A training presentation to House Democrats this week included tips on how to raise the issue of race in defending government programs.
Training materials obtain by the Washington Examiner criticized "conservative messages [that are] racially 'coded' and had images of people of color that we commonly see used" and proposed tactics for countering Republicans' "racially-coded" rhetoric.
The presentation was prepared by Maya Wiley, director of the Center for Social Inclusion (CSI). According to the group's website, "right-wing rhetoric has dominated debates of racial justice – undermining efforts to create a more equal society, and tearing apart the social safety net in the process" for "more than a quarter century." The group encourages government officials to focus on "bringing community organizers to the policy table" to "dismantle structural racism."
The CSI was also founded by Wiley, herself a former employee of George Soros' Open Society Institute, and is a social justice project of the Tides Foundation where Wiley sits as chairwoman of the board of directors.
The Examiner reports that the training materials used during the strategic messaging presentation indicate that Democrats plan "to portray apparently neutral free-market rhetoric as being charged with racial bias, conscious or unconscious."
As samples of race-coded rhetoric, Wiley reminded the Democrats of statements by Republican presidential candidates Rick Santorum and Newt Gingrich. Of Gingrich's famous comment about President Obama, her distributed remarks note, "Calling a Black man 'the food stamp president' is not a race-neutral statement, even if Newt Gingrich did not intend racism."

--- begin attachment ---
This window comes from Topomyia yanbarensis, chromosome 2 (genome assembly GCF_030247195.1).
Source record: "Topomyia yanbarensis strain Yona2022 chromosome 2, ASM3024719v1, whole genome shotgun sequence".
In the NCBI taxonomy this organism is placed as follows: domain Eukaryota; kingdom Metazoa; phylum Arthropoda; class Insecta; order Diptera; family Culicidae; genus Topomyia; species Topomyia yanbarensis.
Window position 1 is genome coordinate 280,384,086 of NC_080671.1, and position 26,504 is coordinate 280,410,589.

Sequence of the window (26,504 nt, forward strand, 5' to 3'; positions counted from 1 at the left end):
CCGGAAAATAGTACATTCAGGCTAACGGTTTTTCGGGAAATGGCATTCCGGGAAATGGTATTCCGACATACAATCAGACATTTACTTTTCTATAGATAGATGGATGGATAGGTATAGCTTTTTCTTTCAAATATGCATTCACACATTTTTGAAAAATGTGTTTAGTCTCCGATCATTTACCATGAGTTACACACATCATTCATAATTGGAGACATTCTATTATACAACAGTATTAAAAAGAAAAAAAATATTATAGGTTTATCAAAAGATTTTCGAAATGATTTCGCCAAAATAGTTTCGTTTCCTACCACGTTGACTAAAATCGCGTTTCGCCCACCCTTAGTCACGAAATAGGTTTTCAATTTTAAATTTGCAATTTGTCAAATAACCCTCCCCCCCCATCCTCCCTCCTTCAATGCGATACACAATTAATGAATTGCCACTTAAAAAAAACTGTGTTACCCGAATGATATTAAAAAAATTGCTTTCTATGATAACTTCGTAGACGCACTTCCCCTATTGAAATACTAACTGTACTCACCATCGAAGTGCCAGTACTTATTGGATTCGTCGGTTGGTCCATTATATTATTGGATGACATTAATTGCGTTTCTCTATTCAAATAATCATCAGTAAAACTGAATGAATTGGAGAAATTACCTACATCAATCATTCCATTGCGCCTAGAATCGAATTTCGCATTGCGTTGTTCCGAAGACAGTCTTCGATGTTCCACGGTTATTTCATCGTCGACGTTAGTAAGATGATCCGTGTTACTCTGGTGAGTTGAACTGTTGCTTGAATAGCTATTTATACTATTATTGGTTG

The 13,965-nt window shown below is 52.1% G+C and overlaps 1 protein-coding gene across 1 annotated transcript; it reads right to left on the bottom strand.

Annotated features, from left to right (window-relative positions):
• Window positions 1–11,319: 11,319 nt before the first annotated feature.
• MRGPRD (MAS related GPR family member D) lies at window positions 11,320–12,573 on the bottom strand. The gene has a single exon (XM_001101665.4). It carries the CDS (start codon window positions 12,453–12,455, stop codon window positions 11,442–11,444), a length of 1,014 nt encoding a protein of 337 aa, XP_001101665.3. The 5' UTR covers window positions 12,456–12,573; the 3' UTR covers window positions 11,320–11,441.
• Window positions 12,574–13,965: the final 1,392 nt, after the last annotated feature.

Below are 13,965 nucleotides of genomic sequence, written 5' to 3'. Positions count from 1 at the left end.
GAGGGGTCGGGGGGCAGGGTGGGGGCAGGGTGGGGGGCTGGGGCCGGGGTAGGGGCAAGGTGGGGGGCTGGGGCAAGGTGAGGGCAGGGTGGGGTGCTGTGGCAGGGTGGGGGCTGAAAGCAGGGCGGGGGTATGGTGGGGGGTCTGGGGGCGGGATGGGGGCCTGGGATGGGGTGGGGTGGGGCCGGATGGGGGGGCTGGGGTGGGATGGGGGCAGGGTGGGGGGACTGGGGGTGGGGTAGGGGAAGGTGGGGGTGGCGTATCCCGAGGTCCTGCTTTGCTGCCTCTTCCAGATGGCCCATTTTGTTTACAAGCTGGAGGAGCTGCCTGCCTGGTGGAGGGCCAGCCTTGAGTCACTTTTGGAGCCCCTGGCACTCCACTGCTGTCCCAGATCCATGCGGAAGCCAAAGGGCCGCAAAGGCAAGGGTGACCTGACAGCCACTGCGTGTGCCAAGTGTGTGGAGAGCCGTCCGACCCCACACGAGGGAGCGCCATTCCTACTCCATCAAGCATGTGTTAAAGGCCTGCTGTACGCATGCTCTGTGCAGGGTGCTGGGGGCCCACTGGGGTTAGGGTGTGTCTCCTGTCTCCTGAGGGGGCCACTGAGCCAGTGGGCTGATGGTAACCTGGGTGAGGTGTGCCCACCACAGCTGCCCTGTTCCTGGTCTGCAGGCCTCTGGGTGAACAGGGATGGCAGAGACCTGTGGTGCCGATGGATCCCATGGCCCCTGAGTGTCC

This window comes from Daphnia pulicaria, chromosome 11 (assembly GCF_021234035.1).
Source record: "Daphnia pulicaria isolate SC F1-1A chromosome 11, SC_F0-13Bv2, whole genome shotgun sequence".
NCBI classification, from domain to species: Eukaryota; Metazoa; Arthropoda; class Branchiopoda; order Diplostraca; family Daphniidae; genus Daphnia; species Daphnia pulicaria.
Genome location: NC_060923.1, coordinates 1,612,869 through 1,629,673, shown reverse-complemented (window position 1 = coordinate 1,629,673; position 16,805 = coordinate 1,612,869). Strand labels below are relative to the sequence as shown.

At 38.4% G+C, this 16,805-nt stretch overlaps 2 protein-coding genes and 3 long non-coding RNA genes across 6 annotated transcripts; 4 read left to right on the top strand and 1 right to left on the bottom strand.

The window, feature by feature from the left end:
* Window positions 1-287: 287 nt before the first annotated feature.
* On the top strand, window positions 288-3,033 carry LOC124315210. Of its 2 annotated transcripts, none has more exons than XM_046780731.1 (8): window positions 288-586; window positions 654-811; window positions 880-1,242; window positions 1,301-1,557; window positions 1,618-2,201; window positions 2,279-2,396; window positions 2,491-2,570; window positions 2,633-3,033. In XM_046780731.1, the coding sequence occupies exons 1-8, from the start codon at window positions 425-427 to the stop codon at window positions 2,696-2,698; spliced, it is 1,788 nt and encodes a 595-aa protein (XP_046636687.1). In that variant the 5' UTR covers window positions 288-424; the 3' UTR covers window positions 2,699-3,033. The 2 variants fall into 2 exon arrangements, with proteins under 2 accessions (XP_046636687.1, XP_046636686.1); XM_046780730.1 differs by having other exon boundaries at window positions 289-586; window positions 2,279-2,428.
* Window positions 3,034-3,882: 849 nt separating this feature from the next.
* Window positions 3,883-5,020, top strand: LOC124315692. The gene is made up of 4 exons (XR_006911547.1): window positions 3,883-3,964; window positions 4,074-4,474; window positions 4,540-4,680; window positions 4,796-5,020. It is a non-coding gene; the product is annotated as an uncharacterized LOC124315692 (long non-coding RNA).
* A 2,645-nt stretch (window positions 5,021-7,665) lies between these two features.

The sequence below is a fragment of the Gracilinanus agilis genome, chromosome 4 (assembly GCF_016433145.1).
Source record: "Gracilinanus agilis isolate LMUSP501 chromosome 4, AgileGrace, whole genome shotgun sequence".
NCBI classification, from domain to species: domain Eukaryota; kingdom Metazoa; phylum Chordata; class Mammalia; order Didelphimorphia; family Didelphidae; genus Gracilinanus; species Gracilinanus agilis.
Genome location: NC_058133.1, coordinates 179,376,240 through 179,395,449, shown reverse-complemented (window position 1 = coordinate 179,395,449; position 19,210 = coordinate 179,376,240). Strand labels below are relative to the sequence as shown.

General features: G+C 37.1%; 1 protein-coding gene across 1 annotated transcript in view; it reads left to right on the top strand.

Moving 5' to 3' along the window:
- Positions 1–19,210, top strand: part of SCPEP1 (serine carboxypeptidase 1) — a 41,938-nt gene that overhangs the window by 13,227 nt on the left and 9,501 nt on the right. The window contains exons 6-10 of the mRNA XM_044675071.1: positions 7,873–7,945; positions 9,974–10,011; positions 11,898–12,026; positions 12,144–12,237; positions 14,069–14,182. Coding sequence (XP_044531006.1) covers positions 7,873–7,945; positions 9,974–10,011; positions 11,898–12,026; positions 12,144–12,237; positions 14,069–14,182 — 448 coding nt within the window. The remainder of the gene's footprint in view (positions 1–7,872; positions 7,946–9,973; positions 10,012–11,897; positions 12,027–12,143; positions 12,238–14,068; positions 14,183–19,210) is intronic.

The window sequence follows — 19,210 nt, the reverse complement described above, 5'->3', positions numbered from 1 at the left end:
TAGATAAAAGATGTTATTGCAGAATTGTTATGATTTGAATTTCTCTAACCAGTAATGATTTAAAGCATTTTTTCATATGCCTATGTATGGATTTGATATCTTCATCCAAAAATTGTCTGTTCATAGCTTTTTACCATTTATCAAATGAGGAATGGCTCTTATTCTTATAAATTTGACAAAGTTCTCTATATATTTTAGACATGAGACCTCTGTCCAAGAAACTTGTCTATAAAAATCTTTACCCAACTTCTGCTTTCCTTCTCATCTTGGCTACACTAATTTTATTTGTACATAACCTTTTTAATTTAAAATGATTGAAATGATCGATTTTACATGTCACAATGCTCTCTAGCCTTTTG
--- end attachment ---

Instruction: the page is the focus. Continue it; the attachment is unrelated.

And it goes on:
But the threshold for what constitutes racially charged messaging is not always so high. One of Santorum's cited comments was: "Give them more food stamps, give them more Medicaid is the administration's approach, rather than creating jobs." She also cited this comment from House Majority Leader Eric Cantor, R-Va., about raising taxes to fund government programs: "I've never believed that you go raise taxes on those that are paying in, taking from them, so that you just hand out and give them to someone else."
Wiley, who did not respond to the Examiner's inquiries yesterday, offered this warning to Democrats about talking to "someone [who] opposes racial justice" but could support Democratic policies: "Don't make the mistake of telling them they're in the problem. It's emotional connection, not rational connection that we need."
Wiley also included advice for Democrats on how to frame future "race explicit" rhetoric: "Explain how each racial group is affected (recognize the unique pain of each group), but start with people who are White. Then raise racial disparities." By appealing to "white swing voters while building support among voters of color," Wiley encouraged Democrats to focus on "humanizing people of color" to win votes in November.
In this video posted on YouTube, Wiley talks about the importance of involving blacks and other minorities in voter drives and mobilizing blacks -- especially in the south -- through groups like ACORN and the far-left Working Families Party: